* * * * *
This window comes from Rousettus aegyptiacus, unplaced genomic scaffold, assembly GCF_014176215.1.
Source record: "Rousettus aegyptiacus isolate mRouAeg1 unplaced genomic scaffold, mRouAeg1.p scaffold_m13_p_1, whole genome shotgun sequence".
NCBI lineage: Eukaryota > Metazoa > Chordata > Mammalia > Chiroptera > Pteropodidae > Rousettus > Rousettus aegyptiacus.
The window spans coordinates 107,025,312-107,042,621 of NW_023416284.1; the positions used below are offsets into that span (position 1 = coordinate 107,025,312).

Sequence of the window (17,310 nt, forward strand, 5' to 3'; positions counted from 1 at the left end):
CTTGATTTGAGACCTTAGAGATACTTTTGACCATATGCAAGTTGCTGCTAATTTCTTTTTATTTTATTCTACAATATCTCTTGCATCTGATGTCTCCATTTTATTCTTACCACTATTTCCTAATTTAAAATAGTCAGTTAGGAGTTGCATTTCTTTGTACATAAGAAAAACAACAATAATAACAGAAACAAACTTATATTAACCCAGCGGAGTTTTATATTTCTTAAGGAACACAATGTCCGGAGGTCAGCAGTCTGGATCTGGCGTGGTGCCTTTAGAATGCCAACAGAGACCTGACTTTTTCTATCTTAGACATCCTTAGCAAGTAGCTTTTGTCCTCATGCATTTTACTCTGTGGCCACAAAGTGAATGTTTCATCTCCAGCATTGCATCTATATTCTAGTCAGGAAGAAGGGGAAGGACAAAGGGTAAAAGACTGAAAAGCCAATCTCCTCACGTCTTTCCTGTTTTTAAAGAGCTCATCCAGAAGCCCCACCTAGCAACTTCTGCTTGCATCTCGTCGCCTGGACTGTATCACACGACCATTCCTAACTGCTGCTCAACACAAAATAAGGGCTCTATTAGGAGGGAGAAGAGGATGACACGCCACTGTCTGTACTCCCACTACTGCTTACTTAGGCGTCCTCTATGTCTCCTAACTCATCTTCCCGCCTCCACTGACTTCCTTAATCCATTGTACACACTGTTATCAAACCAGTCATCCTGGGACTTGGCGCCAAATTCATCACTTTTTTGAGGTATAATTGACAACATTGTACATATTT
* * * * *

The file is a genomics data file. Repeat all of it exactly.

This window comes from Rousettus aegyptiacus, unplaced genomic scaffold, assembly GCF_014176215.1.
Source record: "Rousettus aegyptiacus isolate mRouAeg1 unplaced genomic scaffold, mRouAeg1.p scaffold_m13_p_1, whole genome shotgun sequence".
NCBI lineage: Eukaryota > Metazoa > Chordata > Mammalia > Chiroptera > Pteropodidae > Rousettus > Rousettus aegyptiacus.
The window spans coordinates 107,025,312-107,042,621 of NW_023416284.1; the positions used below are offsets into that span (position 1 = coordinate 107,025,312).

Sequence of the window (17,310 nt, forward strand, 5' to 3'; positions counted from 1 at the left end):
CTTGATTTGAGACCTTAGAGATACTTTTGACCATATGCAAGTTGCTGCTAATTTCTTTTTATTTTATTCTACAATATCTCTTGCATCTGATGTCTCCATTTTATTCTTACCACTATTTCCTAATTTAAAATAGTCAGTTAGGAGTTGCATTTCTTTGTACATAAGAAAAACAACAATAATAACAGAAACAAACTTATATTAACCCAGCGGAGTTTTATATTTCTTAAGGAACACAATGTCCGGAGGTCAGCAGTCTGGATCTGGCGTGGTGCCTTTAGAATGCCAACAGAGACCTGACTTTTTCTATCTTAGACATCCTTAGCAAGTAGCTTTTGTCCTCATGCATTTTACTCTGTGGCCACAAAGTGAATGTTTCATCTCCAGCATTGCATCTATATTCTAGTCAGGAAGAAGGGGAAGGACAAAGGGTAAAAGACTGAAAAGCCAATCTCCTCACGTCTTTCCTGTTTTTAAAGAGCTCATCCAGAAGCCCCACCTAGCAACTTCTGCTTGCATCTCGTCGCCTGGACTGTATCACACGACCATTCCTAACTGCTGCTCAACACAAAATAAGGGCTCTATTAGGAGGGAGAAGAGGATGACACGCCACTGTCTGTACTCCCACTACTGCTTACTTAGGCGTCCTCTATGTCTCCTAACTCATCTTCCCGCCTCCACTGACTTCCTTAATCCATTGTACACACTGTTATCAAACCAGTCATCCTGGGACTTGGCGCCAAATTCATCACTTTTTTGAGGTATAATTGACAACATTGTACATATTT